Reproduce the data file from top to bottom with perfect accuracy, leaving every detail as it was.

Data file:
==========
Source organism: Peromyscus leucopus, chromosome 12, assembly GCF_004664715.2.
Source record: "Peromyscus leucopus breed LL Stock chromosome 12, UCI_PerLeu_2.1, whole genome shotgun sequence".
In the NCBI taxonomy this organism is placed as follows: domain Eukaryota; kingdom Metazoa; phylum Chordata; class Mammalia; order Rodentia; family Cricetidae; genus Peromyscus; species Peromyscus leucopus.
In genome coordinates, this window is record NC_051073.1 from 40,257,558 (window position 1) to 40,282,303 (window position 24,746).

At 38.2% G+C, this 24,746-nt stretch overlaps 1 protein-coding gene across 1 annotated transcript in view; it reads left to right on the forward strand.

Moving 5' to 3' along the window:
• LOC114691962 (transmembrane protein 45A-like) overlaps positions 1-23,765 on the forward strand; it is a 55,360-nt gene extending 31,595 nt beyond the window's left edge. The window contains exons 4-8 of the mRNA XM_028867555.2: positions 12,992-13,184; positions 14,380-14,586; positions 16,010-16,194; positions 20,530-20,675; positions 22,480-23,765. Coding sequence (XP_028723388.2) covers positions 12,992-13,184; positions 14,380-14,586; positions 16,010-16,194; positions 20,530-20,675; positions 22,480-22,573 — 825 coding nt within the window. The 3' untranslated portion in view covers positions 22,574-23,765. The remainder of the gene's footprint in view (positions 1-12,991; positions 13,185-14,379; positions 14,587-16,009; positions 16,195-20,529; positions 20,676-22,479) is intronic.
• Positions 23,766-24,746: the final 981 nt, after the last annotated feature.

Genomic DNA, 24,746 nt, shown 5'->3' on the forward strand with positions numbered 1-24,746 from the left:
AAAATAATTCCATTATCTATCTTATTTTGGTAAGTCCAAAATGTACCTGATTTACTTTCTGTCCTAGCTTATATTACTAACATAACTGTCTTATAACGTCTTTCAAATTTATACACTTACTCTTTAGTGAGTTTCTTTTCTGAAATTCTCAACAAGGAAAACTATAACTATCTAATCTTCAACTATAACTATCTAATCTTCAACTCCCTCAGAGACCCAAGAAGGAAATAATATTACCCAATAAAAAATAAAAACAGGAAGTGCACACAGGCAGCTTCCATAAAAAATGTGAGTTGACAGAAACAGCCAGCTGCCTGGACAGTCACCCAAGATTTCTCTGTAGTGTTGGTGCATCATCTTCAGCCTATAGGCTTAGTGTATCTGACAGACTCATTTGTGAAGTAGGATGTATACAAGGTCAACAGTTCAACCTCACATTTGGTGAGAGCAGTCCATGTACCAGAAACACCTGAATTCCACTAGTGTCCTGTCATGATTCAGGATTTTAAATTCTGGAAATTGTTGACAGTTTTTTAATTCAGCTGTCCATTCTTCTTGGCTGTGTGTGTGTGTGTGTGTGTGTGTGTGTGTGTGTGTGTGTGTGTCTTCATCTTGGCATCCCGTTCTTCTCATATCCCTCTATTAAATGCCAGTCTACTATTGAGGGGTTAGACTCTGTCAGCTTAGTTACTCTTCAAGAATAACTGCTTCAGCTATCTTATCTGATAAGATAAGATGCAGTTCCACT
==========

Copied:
Source organism: Peromyscus leucopus, chromosome 12, assembly GCF_004664715.2.
Source record: "Peromyscus leucopus breed LL Stock chromosome 12, UCI_PerLeu_2.1, whole genome shotgun sequence".
In the NCBI taxonomy this organism is placed as follows: domain Eukaryota; kingdom Metazoa; phylum Chordata; class Mammalia; order Rodentia; family Cricetidae; genus Peromyscus; species Peromyscus leucopus.
In genome coordinates, this window is record NC_051073.1 from 40,257,558 (window position 1) to 40,282,303 (window position 24,746).

At 38.2% G+C, this 24,746-nt stretch overlaps 1 protein-coding gene across 1 annotated transcript in view; it reads left to right on the forward strand.

Moving 5' to 3' along the window:
• LOC114691962 (transmembrane protein 45A-like) overlaps positions 1-23,765 on the forward strand; it is a 55,360-nt gene extending 31,595 nt beyond the window's left edge. The window contains exons 4-8 of the mRNA XM_028867555.2: positions 12,992-13,184; positions 14,380-14,586; positions 16,010-16,194; positions 20,530-20,675; positions 22,480-23,765. Coding sequence (XP_028723388.2) covers positions 12,992-13,184; positions 14,380-14,586; positions 16,010-16,194; positions 20,530-20,675; positions 22,480-22,573 — 825 coding nt within the window. The 3' untranslated portion in view covers positions 22,574-23,765. The remainder of the gene's footprint in view (positions 1-12,991; positions 13,185-14,379; positions 14,587-16,009; positions 16,195-20,529; positions 20,676-22,479) is intronic.
• Positions 23,766-24,746: the final 981 nt, after the last annotated feature.

Genomic DNA, 24,746 nt, shown 5'->3' on the forward strand with positions numbered 1-24,746 from the left:
AAAATAATTCCATTATCTATCTTATTTTGGTAAGTCCAAAATGTACCTGATTTACTTTCTGTCCTAGCTTATATTACTAACATAACTGTCTTATAACGTCTTTCAAATTTATACACTTACTCTTTAGTGAGTTTCTTTTCTGAAATTCTCAACAAGGAAAACTATAACTATCTAATCTTCAACTATAACTATCTAATCTTCAACTCCCTCAGAGACCCAAGAAGGAAATAATATTACCCAATAAAAAATAAAAACAGGAAGTGCACACAGGCAGCTTCCATAAAAAATGTGAGTTGACAGAAACAGCCAGCTGCCTGGACAGTCACCCAAGATTTCTCTGTAGTGTTGGTGCATCATCTTCAGCCTATAGGCTTAGTGTATCTGACAGACTCATTTGTGAAGTAGGATGTATACAAGGTCAACAGTTCAACCTCACATTTGGTGAGAGCAGTCCATGTACCAGAAACACCTGAATTCCACTAGTGTCCTGTCATGATTCAGGATTTTAAATTCTGGAAATTGTTGACAGTTTTTTAATTCAGCTGTCCATTCTTCTTGGCTGTGTGTGTGTGTGTGTGTGTGTGTGTGTGTGTGTGTGTGTGTGTCTTCATCTTGGCATCCCGTTCTTCTCATATCCCTCTATTAAATGCCAGTCTACTATTGAGGGGTTAGACTCTGTCAGCTTAGTTACTCTTCAAGAATAACTGCTTCAGCTATCTTATCTGATAAGATAAGATGCAGTTCCACT